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Free Federal Public Records for Background Checks

 Shortcuts to National Records Descriptions
Federal Records Library of Congress
National Archives
Bureau of Census
Soundex Coding System
Civil Service Commission
Social Security Commission
IRS
Interpol
Department of Justice
Passport Service
Selective Service Commission
Federal Prisoner Locator
Federal Courts
National Center for Missing Children
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Securities & Exchange Commission
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Federal Records

Searching through the giant repositories of records maintained by he federal government might prove a test of endurance for even the most stalwart and undaunted. Obtaining data from the records of a national organization or association, by comparison, might be as simple as making a phone call or writing a request letter.

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Here are some links to sites that will lead you to any Federal Agency:

The United States Government Manual
http://www.gpoaccess.gov/gmanual/index.html

Description: United States Government Manual 2009-2010 provides comprehensive information on the agencies of the legislative, judicial, and executive branches, as well as quasi-official agencies, international organizations in which the United States participates, boards, commissions, and committees. Each agency's description consists of a list of principal officials; a summary statement of the agency's purpose and role in the Federal Government; a brief history of the agency, including its legislative or executive authority; and a description of consumer activities, contracts and grants, employment, and publications. Locate the U.S. Government Manual (including editions prior to 1995-96) in a local Government Printing Office GPO or Purchase a Copy.

US Government Organization Manual
http://www.gpoaccess.gov/gmanual/index.html

As the official handbook of the Federal Government, the United States Government Manual provides comprehensive information on the agencies of the legislative, judicial, and executive branches. It also includes information on quasi-official agencies, international organizations in which the United States participates, and boards, commissions, and committees. The Manual begins with reprints of the Declaration of Independence and the U.S. Constitution. The new edition of the Manual is available annually in late summer. More.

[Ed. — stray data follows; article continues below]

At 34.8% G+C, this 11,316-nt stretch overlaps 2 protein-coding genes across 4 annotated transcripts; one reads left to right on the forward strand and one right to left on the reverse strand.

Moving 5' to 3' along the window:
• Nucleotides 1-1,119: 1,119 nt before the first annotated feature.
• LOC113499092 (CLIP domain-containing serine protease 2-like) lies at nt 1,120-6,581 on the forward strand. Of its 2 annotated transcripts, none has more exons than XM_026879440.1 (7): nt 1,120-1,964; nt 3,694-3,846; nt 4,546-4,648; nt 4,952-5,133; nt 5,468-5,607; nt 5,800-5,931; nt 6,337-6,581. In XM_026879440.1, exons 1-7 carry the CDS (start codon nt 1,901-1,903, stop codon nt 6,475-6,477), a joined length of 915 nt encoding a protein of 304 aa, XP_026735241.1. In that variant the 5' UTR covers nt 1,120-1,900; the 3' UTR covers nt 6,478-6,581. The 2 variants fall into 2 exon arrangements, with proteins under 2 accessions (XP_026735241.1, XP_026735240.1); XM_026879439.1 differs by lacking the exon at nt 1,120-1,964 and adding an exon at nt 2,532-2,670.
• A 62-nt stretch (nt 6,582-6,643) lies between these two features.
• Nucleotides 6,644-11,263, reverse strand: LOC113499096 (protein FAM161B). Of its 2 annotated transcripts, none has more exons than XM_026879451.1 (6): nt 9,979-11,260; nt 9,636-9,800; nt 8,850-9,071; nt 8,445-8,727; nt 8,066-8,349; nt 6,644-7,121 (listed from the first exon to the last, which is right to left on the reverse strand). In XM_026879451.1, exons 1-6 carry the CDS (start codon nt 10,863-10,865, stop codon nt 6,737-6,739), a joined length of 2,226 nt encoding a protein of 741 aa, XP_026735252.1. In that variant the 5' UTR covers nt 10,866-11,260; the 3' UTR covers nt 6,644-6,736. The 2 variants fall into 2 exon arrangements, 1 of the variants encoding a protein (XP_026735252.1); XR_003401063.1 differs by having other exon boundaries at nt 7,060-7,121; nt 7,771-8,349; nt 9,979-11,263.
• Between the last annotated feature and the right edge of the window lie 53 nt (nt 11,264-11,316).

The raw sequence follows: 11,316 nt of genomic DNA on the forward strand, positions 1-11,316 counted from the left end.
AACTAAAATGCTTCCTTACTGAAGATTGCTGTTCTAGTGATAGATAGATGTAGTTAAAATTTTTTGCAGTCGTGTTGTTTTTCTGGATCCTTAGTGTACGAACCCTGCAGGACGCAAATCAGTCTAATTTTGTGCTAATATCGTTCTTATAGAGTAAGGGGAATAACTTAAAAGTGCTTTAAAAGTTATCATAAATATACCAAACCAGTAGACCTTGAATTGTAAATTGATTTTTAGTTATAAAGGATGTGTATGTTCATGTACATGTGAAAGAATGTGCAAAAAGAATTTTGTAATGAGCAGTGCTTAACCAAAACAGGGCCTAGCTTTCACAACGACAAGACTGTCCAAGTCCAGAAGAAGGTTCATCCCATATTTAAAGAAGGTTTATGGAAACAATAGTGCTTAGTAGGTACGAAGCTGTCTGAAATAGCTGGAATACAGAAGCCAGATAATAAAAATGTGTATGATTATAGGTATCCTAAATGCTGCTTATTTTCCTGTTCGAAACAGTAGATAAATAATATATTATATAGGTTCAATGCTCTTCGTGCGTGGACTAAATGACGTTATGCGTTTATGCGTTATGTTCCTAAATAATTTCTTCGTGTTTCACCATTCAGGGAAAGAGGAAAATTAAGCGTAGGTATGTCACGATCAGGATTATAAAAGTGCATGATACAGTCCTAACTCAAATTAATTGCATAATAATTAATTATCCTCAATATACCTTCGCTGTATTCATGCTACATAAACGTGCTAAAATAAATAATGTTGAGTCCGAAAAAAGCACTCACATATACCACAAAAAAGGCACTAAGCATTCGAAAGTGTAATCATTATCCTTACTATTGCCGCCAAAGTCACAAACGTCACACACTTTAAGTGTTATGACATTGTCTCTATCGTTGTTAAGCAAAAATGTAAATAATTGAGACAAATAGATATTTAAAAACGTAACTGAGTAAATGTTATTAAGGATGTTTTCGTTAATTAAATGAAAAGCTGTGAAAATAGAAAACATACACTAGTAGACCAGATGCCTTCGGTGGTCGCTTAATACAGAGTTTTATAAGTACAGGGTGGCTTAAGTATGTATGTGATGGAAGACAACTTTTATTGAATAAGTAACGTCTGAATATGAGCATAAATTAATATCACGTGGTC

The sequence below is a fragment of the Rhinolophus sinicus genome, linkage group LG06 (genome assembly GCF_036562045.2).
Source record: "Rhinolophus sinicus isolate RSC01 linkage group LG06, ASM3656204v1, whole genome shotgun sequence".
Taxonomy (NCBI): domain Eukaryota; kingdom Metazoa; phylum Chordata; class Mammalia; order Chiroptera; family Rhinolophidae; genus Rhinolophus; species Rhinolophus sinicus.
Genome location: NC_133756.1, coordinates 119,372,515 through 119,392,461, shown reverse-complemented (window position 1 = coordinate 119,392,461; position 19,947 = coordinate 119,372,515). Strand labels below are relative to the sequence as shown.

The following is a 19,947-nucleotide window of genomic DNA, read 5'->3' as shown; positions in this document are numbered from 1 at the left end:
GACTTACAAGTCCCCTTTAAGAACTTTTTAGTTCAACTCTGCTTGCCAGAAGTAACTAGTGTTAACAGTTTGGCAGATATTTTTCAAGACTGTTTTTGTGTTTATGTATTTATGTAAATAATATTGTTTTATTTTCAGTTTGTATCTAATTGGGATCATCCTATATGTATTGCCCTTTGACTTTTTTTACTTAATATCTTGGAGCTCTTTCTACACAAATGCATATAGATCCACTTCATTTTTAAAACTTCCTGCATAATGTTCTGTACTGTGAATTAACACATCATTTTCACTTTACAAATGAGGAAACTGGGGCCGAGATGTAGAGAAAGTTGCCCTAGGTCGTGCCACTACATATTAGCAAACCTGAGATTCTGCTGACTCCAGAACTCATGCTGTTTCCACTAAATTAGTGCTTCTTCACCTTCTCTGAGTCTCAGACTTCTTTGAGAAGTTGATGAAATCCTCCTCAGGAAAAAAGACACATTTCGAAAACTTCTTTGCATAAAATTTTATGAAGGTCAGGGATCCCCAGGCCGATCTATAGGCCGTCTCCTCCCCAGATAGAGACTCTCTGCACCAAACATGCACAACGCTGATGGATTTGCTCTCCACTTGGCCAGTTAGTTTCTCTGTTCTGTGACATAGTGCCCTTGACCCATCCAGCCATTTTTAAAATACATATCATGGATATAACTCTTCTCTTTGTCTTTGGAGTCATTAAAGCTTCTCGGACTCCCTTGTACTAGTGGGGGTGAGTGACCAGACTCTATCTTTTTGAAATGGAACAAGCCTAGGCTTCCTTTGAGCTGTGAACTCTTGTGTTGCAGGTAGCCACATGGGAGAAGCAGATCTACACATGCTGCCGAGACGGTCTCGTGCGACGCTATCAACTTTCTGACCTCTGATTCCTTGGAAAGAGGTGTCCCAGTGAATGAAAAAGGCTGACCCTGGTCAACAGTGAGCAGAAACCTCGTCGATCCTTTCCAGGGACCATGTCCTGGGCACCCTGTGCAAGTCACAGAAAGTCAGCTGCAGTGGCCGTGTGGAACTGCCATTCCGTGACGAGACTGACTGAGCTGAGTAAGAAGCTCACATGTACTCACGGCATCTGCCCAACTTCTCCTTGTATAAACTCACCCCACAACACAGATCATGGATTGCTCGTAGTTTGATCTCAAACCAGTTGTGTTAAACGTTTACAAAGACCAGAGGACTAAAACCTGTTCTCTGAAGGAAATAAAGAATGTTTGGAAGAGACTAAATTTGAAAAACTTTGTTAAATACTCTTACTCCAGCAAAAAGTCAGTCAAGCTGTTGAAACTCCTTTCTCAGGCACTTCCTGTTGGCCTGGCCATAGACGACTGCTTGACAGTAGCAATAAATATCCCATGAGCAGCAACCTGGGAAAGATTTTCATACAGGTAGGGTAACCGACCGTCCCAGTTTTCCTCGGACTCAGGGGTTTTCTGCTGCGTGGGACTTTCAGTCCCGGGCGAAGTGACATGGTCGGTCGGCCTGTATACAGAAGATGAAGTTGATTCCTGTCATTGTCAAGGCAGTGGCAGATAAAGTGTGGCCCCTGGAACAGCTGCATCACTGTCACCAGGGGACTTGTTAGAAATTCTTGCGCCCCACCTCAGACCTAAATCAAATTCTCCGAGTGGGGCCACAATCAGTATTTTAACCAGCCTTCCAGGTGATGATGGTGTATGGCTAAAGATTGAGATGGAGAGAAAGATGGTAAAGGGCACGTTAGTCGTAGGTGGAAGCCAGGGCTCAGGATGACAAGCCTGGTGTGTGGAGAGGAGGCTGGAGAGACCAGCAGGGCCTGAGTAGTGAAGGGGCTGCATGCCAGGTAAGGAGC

Locate the U.S. Government Manual (including editions prior to 1995-96) in a local Government Printing Office GPO or Purchase a Copy.

US Government Printing Office
http://www.gpoaccess.gov/index.html

The U.S. Government Printing Office disseminates official information from all three branches of the Federal Government. Locate a local Government Printing Office (GPO)

Fed World - Search the Web Federal Locator
FedWorld.gov

The FedWorld.gov web site is a gateway to government information. This site is managed by the National Technical Information Service (NTIS) as part of it's information management mandate

Federal Citizen's Information Center

http://info.gov/

Have a question about Federal programs, benefits, or services? The Federal Citizen's Information Center handles millions of inquiries from citizens trying to find answers to their questions about government. Pick your favorite way to get out of the government maze!

Library of Congress
http://www.loc.gov/index.html

Reference Center: http://www.loc.gov/rr/

The Library of Congress is the largest information source in the country and contains the original or a copy of almost every known book and document ever published! Contact the Library of Congress Information Office, Washington, DC 20540, to find out about the thousands of references and other information sources available. All the resources of this great library are available to you through your local public library.

The Library of Congress is a mind-boggling treasure trove of information. So many subjects covered: photos, maps, books. Just about every book that's been written. Every sort of record; millions of pieces of information.

The Library of Congress has city directories for the entire world! If you want to look up the address of someone in  Rome, Italy, for instance, you'll find who lives at a specific address, spouse's name, the phone number, and the person's occupation.

National Archives
http://www.archives.gov/index.html

The National Archives is located on Constitution Avenue, Washington, DC. It is the central federal repository for every known report, study, census, military record, and document the US Government has ever printed.

Census records of the wars this county has been involved in - the Revolutionary War, World Wars I and II, Korea, Vietnam, are maintained within the National Archives. Old ship passenger lists are maintained.

The nice thing about the archives is if you go there on a frequent basis, you can stop at the front desk and they'll issue you a researcher's card, which helps expedite getting information. Go into different sections of the archives and merely display the card to gain access. There's no fee.  Staff members will render assistance and help you get the information in an expeditious manner.

The Guide to the National Archives